All of these vary in style and touch, and some are previous generations while others later versions.
The YDP-142 doesn’t exactly carry the high end versions of the graded hammer key actions, but the Graded Hammer Standard (GHS) which it has is pretty decent. It’s worth nothing that some users have complained about the GHS system in various pianos because it can feel a bit heavy at times, especially in the bass end of the piano. Others bemoan the fact that the action gives too much of a spring loaded feel instead of the real thing.
These shouldn’t be things that, in my opinion, make you jump off the YDP-142 bandwagon. I just think they are worth mentioning here, so that you can get a well rounded scope of this piano and ultimately come to your own conclusions.
The YDP-142 does have a number of additional great features that come with it.
There is a USB to HOST function present on the machine, which will allow you to connect the machine with a number of different computer applications or allow you to transfer your recordings to the computer. This can be very helpful if you’re a relative beginner and feel that you can learn and improve faster by recording and replaying your masterpieces. Or, if you’re someone that is more advanced and created a memorable masterpiece, you will now have the ability to record it, transfer it to your desktop or laptop computer, and upload it to the web so that the world can hear your genius.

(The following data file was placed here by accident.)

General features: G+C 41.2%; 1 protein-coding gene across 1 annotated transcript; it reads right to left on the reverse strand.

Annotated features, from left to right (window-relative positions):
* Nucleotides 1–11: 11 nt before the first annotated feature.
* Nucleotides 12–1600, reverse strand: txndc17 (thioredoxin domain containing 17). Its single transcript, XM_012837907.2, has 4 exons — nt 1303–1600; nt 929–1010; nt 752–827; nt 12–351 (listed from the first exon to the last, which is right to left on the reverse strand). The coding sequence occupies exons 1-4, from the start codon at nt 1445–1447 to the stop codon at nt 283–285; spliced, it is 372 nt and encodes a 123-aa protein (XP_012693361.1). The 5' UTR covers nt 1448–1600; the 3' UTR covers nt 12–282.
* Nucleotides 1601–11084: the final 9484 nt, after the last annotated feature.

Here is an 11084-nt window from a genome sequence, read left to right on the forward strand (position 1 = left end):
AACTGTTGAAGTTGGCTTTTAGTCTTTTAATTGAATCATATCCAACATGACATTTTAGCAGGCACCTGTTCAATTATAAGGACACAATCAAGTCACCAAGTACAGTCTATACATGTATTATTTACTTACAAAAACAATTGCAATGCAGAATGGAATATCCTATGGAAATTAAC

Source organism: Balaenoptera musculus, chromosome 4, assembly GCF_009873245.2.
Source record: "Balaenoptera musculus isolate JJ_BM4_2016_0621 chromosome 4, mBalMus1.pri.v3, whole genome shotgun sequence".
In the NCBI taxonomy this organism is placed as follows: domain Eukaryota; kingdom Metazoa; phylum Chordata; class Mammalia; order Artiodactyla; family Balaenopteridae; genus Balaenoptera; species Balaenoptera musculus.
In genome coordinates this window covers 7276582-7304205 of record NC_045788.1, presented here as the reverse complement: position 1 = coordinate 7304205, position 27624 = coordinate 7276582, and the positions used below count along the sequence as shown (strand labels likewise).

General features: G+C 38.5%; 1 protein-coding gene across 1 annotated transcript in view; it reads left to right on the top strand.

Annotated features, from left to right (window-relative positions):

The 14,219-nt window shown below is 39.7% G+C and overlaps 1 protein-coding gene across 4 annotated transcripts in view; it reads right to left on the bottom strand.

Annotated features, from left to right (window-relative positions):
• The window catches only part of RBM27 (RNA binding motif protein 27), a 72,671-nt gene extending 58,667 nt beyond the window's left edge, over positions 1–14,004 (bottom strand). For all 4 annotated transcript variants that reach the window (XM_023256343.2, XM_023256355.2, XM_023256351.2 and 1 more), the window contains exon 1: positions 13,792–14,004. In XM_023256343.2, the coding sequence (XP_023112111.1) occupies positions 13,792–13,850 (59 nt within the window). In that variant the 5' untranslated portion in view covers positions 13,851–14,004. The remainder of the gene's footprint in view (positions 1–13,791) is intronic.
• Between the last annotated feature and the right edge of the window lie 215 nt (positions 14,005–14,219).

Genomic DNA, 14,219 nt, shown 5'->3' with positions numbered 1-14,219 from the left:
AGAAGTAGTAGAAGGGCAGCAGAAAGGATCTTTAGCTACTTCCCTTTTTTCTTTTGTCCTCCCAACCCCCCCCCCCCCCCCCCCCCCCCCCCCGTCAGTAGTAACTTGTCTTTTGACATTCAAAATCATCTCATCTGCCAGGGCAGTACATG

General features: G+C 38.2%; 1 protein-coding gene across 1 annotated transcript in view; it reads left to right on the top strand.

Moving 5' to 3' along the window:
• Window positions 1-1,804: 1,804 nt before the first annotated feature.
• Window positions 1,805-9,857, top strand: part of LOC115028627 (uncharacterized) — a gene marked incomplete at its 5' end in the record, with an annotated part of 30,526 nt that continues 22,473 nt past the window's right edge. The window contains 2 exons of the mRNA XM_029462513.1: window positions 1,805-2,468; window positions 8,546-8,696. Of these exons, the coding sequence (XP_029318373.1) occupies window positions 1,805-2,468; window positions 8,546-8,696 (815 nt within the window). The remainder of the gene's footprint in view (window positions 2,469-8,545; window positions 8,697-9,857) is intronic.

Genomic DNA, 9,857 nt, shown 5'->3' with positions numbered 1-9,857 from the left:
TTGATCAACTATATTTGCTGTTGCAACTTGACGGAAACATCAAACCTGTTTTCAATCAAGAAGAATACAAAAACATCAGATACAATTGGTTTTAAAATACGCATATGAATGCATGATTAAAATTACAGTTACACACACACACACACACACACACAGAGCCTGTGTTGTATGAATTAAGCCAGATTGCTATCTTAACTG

This console piano also has storage and internal memory, which most digital pianos surprisingly do not have. There is a 2 track recording system that will allow you to record up to 10 different songs, which allows for up to 900 KB of stored memory.
The YDP-142 also has layer and split functions, which will allow you to play two different instruments in each hand, or allow you to place instruments on top of one another.
There is a metronome function that comes with this piano, as well. This feature will allow you to practice playing in sync, or in time with the beat. But if that is too basic for you, you can always use one of the 60 preset songs already on the machine to either play along with or learn from.
There is also a transpose and tuning function along with two headphone jacks, which will come in handy if two people want to practice a duet in private or a teacher student session needs to take place in a quiet setting. This piano also has an auto power off function, which automatically turns the machine off when it’s not being used to save power.
There are many digital pianos that can be compared to the Yamaha Arius YDP-142. One of them is the Casio Privia PX-850, which in my opinion is one of the best pianos available in Casio’s Privia lineup.
The PX-850 comes with more notes of polyphony than the YDP-142 (with 256), 4 Layer Stereo Grand Piano samples, and Tri-Sensor Scaled Hammer Action with real Ebony and Ivory keys.
Truthfully the Privia PX-850 packs a whole lot more punch and quality compared with the Arius YDP-142, and for around the same cost to boot.
If I had to make a choice between the YDP-142 and the PX-850, I actually would go with the Casio. But ultimately, it will come down to personal preference. If you tend to be someone who favors Yamaha’s, and feel that this piano and all of its many features will give you everything you want, then this is likely a piano you’ll have no regret bringing into your home.
You Might Also Want to Read:
- Yamaha YDP 144 review
- Yamaha YDP 164 review
- Yamaha YDP-184 review
- Yamaha YDP-S34 review
- Yamaha YDP-S54 review
If you liked this review, and would like to read a few more, be sure to head over to our Digital Piano Review Guide homepage!